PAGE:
Scientists who developed the first yeast model of Parkinsons disease (PD) have been able to describe the mechanisms of an important genes role in the disease. Tiago Fleming Outeiro, Ph.D., and Susan Lindquist, Ph.D., of the Whitehead Institute for Biomedical Research in Cambridge, Massachusetts, studied the genes actions under normal conditions and under abnormal conditions to learn how and when the genes product, alpha-synuclein, becomes harmful to surrounding cells. The scientists created a yeast model that expresses the alpha-synuclein gene, which has been implicated in Parkinsons disease (PD). Yeast models are often used in the study of genetic diseases because they offer researchers a simple system that allows them to clarify how genes work.
The National Institute of Neurological Disorders and Stroke, part of the National Institutes of Health, funded the study, which appears in the December 5, 2003, issue of Science.
The alpha-synuclein protein, which is found broadly in the brain, has been implicated in several neurodegenerative disorders. Sometimes a mutation or a misfolding of the protein causes the problems; other times there are too many copies of the normal gene. A study earlier this year reported that patients with a rare familial form of PD had too many normal copies of the alpha-synuclein gene, which resulted in a buildup of protein inside brain cells, causing the symptoms of PD.
Margo Warren | EurekAlert!
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Optical quantum computers can revolutionize computer technology. A team of researchers led by scientists from Münster University and KIT now succeeded in putting a quantum optical experimental set-up onto a chip. In doing so, they have met one of the requirements for making it possible to use photonic circuits for optical quantum computers.
Optical quantum computers are what people are pinning their hopes on for tomorrow’s computer technology – whether for tap-proof data encryption, ultrafast...
The Fraunhofer Institute for Organic Electronics, Electron Beam and Plasma Technology FEP has been developing various applications for OLED microdisplays based on organic semiconductors. By integrating the capabilities of an image sensor directly into the microdisplay, eye movements can be recorded by the smart glasses and utilized for guidance and control functions, as one example. The new design will be debuted at Augmented World Expo Europe (AWE) in Berlin at Booth B25, October 18th – 19th.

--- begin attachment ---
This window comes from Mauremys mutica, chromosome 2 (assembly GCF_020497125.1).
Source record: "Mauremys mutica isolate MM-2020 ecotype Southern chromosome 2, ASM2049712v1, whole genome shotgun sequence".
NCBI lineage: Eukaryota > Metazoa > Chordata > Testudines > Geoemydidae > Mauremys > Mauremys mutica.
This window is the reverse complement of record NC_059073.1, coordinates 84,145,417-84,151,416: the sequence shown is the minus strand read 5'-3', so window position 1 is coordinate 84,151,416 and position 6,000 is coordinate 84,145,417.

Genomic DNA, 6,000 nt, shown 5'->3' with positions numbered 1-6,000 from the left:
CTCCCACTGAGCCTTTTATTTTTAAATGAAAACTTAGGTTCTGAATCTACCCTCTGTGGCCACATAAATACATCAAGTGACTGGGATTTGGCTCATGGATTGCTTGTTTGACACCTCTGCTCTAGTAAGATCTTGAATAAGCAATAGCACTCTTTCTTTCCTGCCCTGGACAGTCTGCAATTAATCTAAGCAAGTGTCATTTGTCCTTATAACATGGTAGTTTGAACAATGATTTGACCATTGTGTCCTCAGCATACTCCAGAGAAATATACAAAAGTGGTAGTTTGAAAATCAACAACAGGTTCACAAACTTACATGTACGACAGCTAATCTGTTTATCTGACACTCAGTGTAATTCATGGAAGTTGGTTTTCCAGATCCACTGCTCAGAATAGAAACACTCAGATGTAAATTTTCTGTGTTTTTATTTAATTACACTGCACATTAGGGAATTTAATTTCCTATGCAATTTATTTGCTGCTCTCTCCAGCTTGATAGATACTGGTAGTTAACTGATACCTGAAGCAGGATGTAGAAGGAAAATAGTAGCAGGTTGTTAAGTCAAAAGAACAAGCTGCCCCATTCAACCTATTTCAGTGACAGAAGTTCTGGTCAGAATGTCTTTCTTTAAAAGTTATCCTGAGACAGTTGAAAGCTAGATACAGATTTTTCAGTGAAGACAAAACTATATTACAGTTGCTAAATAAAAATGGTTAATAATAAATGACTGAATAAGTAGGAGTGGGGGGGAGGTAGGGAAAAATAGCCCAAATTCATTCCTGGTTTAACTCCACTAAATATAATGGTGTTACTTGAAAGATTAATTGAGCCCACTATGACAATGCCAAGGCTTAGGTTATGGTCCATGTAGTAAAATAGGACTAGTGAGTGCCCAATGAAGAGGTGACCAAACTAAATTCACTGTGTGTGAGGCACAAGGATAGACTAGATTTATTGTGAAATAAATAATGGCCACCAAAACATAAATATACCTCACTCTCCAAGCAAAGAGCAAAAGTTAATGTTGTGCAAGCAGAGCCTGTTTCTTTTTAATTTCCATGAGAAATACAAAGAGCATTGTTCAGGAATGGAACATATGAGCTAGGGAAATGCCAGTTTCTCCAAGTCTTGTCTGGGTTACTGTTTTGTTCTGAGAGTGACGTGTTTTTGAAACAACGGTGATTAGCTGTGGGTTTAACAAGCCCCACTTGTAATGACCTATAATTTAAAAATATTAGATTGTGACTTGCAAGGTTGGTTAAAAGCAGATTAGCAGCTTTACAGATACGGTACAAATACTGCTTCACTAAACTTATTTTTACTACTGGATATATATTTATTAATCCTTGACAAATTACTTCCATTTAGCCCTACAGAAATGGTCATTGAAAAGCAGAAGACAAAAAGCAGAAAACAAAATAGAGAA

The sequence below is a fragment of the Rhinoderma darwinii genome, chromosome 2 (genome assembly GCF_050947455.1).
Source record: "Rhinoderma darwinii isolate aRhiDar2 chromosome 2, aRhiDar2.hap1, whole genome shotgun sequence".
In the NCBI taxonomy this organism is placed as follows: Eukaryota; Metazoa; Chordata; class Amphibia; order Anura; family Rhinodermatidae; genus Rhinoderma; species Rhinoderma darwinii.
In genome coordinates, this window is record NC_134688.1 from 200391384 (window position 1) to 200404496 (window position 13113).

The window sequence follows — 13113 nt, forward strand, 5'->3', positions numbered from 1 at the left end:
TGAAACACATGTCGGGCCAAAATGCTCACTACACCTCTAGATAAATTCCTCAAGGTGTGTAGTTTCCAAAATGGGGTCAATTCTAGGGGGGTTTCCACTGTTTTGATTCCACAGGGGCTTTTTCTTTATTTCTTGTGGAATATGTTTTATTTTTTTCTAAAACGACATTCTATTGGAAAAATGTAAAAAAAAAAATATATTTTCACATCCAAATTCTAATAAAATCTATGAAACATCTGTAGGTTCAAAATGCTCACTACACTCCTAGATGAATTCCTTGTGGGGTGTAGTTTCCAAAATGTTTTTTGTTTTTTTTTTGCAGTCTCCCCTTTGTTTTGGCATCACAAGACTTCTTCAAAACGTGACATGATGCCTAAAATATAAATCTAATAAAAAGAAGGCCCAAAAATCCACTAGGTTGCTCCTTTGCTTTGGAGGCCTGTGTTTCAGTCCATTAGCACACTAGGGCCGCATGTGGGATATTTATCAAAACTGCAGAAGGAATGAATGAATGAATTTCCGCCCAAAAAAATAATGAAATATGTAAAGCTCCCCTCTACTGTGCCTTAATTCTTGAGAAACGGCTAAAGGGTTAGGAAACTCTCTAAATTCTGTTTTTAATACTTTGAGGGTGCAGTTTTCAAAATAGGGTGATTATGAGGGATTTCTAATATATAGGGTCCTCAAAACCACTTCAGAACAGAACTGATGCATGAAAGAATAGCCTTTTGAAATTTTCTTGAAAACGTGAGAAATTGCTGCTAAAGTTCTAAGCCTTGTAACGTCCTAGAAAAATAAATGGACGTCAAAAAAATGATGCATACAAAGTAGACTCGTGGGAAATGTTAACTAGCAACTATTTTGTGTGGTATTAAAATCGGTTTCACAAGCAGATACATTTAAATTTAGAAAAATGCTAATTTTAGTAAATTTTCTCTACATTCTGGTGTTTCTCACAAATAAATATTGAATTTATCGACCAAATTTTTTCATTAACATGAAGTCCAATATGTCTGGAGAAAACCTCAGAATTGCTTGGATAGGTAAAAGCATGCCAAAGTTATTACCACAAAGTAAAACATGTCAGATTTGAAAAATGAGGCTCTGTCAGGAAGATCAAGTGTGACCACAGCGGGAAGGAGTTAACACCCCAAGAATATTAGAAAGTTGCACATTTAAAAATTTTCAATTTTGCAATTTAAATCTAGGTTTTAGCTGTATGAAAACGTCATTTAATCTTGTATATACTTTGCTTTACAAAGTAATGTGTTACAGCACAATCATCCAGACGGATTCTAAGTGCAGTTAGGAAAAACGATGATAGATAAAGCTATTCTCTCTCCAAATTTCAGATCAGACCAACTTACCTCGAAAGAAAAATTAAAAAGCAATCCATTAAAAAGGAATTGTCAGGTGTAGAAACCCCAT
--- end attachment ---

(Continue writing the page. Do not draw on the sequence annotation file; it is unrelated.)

“Augmented-reality” and “wearables” have become terms we encounter almost daily. Both can make daily life a little simpler and provide valuable assistance for...
With the help of artificial intelligence, chemists from the University of Basel in Switzerland have computed the characteristics of about two million crystals made up of four chemical elements. The researchers were able to identify 90 previously unknown thermodynamically stable crystals that can be regarded as new materials. They report on their findings in the scientific journal Physical Review Letters.
Elpasolite is a glassy, transparent, shiny and soft mineral with a cubic crystal structure. First discovered in El Paso County (Colorado, USA), it can also be...
For the first time, Fraunhofer IKTS shows additively manufactured hardmetal tools at WorldPM 2016 in Hamburg. Mechanical, chemical as well as a high heat resistance and extreme hardness are required from tools that are used in mechanical and automotive engineering or in plastics and building materials industry. Researchers at the Fraunhofer Institute for Ceramic Technologies and Systems IKTS in Dresden managed the production of complex hardmetal tools via 3D printing in a quality that are in no way inferior to conventionally produced high-performance tools.
Fraunhofer IKTS counts decades of proven expertise in the development of hardmetals. To date, reliable cutting, drilling, pressing and stamping tools made of...
At AKL’16, the International Laser Technology Congress held in May this year, interest in the topic of process control was greater than expected. Appropriately, the event was also used to launch the Industry Working Group for Process Control in Laser Material Processing. The group provides a forum for representatives from industry and research to initiate pre-competitive projects and discuss issues such as standards, potential cost savings and feasibility.
In the age of industry 4.0, laser technology is firmly established within manufacturing. A wide variety of laser techniques – from USP ablation and additive...
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27.09.2016 | Life Sciences